, Volume 129, Issue 2, pp 219-231
Date: 17 Nov 2009

The diversity of wood-decaying fungi in relation to changing site conditions in an old-growth mountain spruce forest, Central Europe

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Abstract

Studies on the relation of the diversity of wood-decaying fungi to elevation are scarce, and their results are not consistent. We found that the elevation gradient and structural characteristics of a Picea abies forest underlie changes in the species richness and composition of wood-decomposing fungi. The occurrence of macrofungal sporocarps on logs on the ground was recorded over 3 years in 12 study plots (total area 2.4 ha) on a mountain slope (1,220–1,335 m) in the Bohemian Forest, Czech Republic. The majority of species was more abundant in plots with a high mean volume of logs. The mean volume of logs was negatively related to elevation, which in turn had a negative influence on the occurrence of fungi. A negative relation of the high total volume of standing snags to the occurrence of fungi may be due to recent mortality caused by a bark beetle outbreak, albeit followed by the input of fresh logs that favoured a limited group of species. The diversity of fungi was also explained by the mean volumes of logs separated into decay classes. Numbers of red-listed species increased with the mean volume of logs and decreased with elevation. Large logs in later stages of decay provide essential habitat for the formation of sporocarps of red-listed species.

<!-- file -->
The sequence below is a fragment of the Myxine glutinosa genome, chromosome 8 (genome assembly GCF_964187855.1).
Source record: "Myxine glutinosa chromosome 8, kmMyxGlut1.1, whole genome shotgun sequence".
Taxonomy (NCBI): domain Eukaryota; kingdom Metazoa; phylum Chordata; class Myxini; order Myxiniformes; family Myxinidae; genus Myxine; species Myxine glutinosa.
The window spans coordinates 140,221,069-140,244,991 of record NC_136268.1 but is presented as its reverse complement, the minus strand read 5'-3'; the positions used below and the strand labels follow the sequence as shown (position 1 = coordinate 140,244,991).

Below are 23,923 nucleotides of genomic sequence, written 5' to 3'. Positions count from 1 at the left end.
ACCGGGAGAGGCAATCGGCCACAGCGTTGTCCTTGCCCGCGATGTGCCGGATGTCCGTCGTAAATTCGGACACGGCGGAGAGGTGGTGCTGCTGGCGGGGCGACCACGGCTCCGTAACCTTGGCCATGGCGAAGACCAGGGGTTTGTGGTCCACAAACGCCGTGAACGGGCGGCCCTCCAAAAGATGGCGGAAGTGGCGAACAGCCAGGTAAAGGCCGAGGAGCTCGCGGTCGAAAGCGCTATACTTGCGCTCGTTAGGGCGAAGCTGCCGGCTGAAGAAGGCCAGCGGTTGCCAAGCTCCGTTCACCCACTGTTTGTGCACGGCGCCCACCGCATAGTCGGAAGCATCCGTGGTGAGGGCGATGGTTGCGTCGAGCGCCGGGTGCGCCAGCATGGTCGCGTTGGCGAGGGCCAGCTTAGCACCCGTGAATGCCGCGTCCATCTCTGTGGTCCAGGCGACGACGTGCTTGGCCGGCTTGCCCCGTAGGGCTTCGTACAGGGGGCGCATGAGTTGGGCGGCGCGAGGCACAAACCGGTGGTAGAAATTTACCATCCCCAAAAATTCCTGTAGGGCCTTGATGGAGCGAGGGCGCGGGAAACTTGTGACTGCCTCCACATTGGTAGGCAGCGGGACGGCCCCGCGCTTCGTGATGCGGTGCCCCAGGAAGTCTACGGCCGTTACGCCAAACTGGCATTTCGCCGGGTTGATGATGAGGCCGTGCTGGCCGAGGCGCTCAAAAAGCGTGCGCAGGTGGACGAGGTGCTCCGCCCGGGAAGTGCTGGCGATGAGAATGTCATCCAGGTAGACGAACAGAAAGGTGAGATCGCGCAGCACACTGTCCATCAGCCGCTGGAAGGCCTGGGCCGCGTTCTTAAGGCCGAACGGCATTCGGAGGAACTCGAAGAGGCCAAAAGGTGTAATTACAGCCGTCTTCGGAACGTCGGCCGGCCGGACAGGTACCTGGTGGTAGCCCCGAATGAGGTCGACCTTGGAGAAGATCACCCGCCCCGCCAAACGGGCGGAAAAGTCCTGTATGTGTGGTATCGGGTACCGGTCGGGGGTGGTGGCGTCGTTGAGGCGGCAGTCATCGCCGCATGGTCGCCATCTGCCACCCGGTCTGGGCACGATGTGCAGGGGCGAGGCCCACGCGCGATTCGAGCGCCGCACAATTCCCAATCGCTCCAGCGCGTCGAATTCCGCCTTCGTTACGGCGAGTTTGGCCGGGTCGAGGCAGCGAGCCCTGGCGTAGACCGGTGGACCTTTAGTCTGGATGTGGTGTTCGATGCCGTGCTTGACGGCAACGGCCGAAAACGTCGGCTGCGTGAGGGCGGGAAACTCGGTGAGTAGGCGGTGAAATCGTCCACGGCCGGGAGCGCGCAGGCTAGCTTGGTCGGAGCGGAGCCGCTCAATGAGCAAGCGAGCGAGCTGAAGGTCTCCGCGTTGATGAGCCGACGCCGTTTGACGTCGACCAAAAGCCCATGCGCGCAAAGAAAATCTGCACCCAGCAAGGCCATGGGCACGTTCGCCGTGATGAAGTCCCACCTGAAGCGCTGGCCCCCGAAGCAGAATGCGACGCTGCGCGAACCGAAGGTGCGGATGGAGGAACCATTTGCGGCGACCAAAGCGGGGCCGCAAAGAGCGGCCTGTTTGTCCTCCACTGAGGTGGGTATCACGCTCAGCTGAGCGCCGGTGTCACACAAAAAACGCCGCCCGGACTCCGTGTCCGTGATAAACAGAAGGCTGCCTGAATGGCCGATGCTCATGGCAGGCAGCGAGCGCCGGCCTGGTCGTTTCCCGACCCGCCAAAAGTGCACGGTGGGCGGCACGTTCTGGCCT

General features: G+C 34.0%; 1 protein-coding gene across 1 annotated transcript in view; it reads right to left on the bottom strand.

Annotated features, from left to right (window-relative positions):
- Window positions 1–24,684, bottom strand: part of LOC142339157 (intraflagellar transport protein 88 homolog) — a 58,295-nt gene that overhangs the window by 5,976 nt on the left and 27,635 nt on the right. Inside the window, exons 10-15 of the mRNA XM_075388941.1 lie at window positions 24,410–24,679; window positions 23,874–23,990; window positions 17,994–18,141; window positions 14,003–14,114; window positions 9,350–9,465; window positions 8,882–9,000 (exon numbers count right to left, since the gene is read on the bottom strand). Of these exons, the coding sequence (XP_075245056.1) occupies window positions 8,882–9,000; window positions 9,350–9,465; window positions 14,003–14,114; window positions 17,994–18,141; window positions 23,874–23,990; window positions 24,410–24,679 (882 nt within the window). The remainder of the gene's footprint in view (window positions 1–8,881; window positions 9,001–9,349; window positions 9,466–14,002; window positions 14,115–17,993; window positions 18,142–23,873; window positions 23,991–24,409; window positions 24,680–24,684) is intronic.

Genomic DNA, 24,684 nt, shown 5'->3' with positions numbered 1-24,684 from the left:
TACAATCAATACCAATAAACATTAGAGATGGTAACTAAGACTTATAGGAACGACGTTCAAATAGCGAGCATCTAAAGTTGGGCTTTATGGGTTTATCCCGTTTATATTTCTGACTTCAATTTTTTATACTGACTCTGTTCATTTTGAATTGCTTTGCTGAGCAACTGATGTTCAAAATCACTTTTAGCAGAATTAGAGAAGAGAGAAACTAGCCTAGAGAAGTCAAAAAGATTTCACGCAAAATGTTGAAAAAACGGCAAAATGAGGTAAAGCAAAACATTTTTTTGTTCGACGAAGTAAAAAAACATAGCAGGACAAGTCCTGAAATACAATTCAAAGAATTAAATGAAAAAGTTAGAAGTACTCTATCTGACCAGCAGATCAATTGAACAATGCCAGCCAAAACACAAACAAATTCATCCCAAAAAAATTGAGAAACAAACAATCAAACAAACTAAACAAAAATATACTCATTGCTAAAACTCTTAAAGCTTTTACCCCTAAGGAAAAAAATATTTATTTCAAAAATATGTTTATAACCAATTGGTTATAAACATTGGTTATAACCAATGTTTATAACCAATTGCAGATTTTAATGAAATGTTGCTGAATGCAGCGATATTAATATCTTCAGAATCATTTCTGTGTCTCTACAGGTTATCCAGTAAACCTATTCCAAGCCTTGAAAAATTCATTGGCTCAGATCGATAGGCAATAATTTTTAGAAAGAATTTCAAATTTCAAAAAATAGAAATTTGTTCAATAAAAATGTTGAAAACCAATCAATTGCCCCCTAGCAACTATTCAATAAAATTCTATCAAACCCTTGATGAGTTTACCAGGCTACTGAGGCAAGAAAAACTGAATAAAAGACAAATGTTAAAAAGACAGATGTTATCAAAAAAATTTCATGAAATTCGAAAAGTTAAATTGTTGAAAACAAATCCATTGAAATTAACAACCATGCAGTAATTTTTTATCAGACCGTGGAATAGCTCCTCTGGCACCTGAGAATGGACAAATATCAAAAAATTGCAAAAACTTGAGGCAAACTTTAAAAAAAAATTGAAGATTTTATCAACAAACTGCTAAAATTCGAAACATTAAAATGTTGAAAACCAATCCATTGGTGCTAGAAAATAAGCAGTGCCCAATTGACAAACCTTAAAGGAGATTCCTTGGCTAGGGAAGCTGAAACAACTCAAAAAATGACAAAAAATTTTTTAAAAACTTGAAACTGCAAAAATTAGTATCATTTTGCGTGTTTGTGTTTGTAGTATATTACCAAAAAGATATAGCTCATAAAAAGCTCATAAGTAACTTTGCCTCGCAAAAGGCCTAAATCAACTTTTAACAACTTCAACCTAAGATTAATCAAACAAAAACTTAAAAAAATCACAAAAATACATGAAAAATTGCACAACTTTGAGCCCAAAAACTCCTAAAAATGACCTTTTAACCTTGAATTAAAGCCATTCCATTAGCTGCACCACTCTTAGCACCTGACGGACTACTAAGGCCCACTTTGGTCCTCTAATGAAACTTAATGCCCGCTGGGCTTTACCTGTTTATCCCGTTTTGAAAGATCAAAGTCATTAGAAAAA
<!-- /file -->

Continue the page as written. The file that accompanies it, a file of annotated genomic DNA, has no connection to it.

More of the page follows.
Communicated by R. Matyssek.